In recent decades, prison population increases in many countries have meant that the questions surrounding the scale of imprisonment have attracted more attention than any other issue in the field of criminal justice. While the institution of the prison is a universal characteristic of modern nations, imprisonment rates vary substantially from place to place and over time. Social, economic and historical theories have been developed to account for these variations both among different countries and within specific countries. However, empirical studies have proved these theories to be partially or completely unsuccessful in terms of providing a general plausible explanation. By comparing the realities of imprisonment rates in the US, selected European countries and China, this project will focus on how political structures and corresponding penal policy-making processes of certain countries have determined imprisonment rates over the past three decades. In this way, the project will propose a general political theory of imprisonment.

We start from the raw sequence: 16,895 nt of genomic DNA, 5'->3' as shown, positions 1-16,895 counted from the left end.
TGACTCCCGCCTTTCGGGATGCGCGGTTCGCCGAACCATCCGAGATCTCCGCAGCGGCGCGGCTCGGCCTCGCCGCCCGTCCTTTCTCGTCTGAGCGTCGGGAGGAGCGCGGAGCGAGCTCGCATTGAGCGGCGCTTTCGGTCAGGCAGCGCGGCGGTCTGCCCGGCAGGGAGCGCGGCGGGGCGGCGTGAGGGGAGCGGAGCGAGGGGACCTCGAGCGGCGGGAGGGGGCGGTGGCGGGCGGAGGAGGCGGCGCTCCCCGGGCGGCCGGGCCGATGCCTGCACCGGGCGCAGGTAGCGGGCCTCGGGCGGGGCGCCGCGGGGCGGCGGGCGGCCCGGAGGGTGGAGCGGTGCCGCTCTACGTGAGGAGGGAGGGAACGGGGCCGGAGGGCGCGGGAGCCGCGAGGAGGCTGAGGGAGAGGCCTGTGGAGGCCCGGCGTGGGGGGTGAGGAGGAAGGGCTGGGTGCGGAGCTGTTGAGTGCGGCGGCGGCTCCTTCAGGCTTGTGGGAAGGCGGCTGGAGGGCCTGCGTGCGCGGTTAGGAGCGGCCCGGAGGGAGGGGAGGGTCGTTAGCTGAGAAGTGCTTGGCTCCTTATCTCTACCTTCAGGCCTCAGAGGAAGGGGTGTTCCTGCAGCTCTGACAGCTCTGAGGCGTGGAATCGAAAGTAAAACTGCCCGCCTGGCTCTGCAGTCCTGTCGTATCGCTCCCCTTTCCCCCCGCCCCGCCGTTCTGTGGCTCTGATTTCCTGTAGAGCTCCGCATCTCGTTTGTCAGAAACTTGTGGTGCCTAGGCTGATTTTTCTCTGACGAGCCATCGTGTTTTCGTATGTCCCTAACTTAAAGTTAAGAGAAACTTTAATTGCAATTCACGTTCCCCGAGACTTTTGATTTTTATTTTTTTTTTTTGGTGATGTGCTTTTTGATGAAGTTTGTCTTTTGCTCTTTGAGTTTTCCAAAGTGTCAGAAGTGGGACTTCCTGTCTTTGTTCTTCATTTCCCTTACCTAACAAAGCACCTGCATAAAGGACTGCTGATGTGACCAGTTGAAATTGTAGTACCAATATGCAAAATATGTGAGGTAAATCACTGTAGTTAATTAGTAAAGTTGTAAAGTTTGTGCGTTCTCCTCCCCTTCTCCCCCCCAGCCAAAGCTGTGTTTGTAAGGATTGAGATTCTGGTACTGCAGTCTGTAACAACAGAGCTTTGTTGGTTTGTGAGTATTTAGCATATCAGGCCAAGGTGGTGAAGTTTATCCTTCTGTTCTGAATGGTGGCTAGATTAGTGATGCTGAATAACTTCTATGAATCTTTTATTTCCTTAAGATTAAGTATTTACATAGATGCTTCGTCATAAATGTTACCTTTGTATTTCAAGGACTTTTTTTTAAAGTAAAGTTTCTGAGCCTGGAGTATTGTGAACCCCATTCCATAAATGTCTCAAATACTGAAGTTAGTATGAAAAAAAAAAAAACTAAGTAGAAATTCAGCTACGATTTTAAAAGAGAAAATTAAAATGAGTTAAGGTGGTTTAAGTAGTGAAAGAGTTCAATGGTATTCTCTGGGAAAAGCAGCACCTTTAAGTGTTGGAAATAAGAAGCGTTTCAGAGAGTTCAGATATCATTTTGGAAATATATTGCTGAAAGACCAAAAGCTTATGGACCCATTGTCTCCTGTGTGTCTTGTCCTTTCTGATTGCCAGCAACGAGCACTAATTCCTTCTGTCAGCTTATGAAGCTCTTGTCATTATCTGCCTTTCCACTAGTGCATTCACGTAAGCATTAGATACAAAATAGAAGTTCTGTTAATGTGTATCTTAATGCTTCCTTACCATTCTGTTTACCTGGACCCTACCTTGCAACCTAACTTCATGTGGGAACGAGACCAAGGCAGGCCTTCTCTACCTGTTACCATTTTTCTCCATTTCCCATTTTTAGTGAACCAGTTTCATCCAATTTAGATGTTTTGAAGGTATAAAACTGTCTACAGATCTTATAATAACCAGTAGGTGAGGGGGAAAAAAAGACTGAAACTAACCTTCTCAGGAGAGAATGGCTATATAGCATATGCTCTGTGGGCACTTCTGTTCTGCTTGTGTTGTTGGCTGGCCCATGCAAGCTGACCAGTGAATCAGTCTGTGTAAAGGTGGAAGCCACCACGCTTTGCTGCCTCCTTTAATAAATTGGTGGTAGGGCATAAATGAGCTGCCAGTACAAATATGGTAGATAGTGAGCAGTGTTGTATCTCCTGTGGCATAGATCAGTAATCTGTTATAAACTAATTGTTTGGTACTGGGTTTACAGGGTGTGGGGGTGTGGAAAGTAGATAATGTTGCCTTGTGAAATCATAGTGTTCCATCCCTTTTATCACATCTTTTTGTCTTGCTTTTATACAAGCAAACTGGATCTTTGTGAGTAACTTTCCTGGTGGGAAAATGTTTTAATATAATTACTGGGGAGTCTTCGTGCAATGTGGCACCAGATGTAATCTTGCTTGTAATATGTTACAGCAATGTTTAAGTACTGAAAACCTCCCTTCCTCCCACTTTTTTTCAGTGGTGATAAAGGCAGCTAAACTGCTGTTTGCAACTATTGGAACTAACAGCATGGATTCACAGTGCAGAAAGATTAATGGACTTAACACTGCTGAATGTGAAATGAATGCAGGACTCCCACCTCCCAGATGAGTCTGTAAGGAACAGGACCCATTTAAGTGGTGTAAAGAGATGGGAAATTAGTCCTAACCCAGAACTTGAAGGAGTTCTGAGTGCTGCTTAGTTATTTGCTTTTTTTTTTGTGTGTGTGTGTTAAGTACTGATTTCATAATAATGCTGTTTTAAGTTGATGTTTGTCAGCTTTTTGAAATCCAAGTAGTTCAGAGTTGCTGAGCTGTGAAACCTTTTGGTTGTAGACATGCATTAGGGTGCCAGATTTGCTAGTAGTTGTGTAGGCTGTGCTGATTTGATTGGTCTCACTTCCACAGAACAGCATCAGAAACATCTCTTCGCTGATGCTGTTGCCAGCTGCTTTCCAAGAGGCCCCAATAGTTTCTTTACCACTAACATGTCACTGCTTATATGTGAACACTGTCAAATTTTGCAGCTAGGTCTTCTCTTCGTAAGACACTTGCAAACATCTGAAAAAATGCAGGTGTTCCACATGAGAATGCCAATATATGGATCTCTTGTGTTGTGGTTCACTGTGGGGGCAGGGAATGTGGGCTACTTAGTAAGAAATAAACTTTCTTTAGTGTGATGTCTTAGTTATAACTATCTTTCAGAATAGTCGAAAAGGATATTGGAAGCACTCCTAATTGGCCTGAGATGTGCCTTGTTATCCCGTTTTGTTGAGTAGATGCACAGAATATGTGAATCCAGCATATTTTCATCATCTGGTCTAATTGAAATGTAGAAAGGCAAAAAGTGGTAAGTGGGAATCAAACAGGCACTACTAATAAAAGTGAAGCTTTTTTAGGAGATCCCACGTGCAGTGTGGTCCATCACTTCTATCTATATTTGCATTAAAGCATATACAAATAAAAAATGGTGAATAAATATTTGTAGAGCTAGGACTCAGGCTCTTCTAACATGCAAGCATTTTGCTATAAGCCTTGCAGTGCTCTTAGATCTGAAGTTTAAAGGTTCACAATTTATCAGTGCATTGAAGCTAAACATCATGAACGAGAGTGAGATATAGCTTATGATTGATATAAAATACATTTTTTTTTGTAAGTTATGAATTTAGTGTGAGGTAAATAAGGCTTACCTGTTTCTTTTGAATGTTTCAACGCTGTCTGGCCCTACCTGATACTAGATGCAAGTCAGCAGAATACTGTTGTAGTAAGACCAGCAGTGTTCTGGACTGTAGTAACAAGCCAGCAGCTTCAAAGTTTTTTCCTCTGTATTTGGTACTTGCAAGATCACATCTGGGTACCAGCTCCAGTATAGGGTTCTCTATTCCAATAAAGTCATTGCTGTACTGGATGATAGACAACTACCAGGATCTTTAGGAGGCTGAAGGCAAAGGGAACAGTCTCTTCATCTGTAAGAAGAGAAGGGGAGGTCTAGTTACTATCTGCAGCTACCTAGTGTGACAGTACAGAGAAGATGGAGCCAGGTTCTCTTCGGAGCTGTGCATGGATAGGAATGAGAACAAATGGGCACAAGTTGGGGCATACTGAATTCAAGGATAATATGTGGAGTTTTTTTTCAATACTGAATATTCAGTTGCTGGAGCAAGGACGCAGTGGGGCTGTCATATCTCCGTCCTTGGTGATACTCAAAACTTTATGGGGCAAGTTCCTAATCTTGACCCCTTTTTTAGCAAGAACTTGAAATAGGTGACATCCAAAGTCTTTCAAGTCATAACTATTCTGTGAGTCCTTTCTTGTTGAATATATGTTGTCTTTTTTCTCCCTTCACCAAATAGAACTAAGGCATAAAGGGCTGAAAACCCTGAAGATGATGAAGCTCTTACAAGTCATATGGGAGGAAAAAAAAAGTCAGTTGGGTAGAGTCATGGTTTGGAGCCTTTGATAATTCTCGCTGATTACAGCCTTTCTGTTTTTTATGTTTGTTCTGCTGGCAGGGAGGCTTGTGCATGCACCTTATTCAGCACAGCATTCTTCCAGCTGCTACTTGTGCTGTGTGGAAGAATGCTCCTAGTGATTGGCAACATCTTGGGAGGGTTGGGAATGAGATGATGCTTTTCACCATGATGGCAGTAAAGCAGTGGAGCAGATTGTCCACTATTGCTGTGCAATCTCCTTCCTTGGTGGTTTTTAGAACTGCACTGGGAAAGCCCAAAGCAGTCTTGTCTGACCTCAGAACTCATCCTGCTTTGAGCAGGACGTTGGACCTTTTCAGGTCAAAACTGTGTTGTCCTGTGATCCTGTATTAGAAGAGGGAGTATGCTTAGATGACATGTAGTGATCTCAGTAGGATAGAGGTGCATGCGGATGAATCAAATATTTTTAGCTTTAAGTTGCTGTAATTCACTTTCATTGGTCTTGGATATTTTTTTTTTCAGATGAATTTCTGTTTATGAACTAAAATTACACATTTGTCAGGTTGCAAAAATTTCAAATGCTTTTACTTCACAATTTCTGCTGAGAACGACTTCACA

Research program (Criminology): International Cooperation Projects Status of project: Completed Department: Criminology Project category: Research project Project languages: English Organizational status: Departmental project Project duration: Project start: 2010
Project end: 2014
I. Issue and Context